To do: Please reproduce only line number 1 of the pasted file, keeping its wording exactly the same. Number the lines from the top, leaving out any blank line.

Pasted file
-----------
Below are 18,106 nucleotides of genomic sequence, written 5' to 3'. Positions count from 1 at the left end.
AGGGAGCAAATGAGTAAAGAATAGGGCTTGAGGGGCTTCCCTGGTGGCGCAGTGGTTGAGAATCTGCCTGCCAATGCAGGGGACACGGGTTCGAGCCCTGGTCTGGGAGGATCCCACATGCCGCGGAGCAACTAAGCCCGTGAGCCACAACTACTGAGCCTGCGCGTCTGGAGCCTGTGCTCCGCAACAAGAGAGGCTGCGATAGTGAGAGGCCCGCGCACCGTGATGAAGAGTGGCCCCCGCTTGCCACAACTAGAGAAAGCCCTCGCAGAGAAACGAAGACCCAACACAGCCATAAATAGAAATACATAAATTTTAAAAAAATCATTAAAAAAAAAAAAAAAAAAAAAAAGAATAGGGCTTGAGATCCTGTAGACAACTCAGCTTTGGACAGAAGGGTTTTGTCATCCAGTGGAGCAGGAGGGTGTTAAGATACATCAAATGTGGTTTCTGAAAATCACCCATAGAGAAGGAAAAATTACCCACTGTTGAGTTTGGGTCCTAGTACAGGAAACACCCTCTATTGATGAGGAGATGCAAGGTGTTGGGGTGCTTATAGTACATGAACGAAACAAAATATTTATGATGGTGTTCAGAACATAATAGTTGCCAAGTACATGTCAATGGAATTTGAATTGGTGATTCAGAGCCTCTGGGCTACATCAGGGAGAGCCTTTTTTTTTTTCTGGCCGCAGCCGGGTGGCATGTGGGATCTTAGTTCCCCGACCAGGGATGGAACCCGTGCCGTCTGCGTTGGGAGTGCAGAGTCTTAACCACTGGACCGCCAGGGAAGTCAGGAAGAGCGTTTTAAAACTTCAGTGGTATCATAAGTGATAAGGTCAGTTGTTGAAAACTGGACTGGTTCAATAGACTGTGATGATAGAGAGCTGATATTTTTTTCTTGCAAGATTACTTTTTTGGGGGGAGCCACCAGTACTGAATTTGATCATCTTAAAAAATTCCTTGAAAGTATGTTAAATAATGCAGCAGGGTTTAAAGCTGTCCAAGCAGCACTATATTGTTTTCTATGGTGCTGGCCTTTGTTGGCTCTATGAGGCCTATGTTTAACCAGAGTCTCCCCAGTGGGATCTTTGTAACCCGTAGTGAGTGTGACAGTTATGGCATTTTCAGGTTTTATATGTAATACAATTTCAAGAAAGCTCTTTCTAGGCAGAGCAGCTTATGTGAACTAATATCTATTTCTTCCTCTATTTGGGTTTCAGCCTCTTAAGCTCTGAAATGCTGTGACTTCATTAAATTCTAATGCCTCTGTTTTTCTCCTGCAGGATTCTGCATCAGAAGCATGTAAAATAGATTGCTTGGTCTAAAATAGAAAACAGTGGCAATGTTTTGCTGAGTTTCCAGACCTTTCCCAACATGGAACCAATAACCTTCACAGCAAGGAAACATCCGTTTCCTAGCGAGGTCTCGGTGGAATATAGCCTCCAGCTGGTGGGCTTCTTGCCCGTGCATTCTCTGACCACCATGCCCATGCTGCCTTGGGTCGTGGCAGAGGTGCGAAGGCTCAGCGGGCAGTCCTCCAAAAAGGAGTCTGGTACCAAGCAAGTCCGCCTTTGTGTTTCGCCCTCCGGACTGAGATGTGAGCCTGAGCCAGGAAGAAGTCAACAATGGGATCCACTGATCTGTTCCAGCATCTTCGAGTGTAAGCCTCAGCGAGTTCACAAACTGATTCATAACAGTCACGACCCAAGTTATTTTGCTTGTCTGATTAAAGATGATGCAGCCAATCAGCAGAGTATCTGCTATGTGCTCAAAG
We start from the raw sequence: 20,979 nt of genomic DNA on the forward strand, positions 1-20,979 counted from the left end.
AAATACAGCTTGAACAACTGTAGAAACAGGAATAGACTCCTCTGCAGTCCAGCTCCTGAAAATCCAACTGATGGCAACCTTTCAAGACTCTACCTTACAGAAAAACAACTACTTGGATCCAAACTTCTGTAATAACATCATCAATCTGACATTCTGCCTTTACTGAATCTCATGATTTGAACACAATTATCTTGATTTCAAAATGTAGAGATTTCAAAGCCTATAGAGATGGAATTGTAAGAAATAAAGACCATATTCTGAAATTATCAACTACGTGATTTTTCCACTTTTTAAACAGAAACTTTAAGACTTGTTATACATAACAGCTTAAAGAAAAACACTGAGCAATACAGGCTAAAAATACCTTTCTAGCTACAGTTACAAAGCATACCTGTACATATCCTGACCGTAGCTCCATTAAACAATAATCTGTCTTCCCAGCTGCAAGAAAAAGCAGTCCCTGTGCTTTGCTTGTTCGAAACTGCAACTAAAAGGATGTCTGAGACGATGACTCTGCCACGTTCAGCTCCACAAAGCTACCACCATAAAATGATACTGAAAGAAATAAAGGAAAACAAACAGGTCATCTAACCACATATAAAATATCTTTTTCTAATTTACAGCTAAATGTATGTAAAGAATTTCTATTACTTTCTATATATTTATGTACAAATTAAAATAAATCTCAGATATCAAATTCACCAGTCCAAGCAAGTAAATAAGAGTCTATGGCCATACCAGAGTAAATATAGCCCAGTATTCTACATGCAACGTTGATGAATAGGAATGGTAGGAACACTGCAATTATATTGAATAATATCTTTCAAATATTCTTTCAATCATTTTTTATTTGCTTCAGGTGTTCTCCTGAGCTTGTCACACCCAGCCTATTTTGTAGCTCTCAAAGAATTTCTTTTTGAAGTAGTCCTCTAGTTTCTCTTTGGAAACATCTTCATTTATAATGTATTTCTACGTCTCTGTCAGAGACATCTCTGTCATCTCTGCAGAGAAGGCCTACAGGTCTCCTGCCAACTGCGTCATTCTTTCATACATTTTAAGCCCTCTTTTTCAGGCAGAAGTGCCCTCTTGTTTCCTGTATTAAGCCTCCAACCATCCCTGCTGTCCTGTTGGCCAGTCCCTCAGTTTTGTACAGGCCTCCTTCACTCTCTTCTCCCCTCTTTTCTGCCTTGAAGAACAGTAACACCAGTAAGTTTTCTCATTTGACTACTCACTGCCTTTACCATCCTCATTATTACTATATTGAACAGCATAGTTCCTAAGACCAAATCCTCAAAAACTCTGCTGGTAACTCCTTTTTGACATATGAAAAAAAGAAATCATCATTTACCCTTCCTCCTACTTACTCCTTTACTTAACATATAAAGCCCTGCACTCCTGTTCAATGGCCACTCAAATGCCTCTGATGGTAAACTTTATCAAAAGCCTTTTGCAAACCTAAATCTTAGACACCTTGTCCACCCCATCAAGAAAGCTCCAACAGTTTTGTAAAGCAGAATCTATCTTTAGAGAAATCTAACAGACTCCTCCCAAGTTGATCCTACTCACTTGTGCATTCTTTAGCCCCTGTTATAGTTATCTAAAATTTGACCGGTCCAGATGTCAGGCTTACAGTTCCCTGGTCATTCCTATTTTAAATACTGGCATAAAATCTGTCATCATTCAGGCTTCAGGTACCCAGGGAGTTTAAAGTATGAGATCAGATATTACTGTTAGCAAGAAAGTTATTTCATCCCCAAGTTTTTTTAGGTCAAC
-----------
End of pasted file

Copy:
Below are 18,106 nucleotides of genomic sequence, written 5' to 3'. Positions count from 1 at the left end.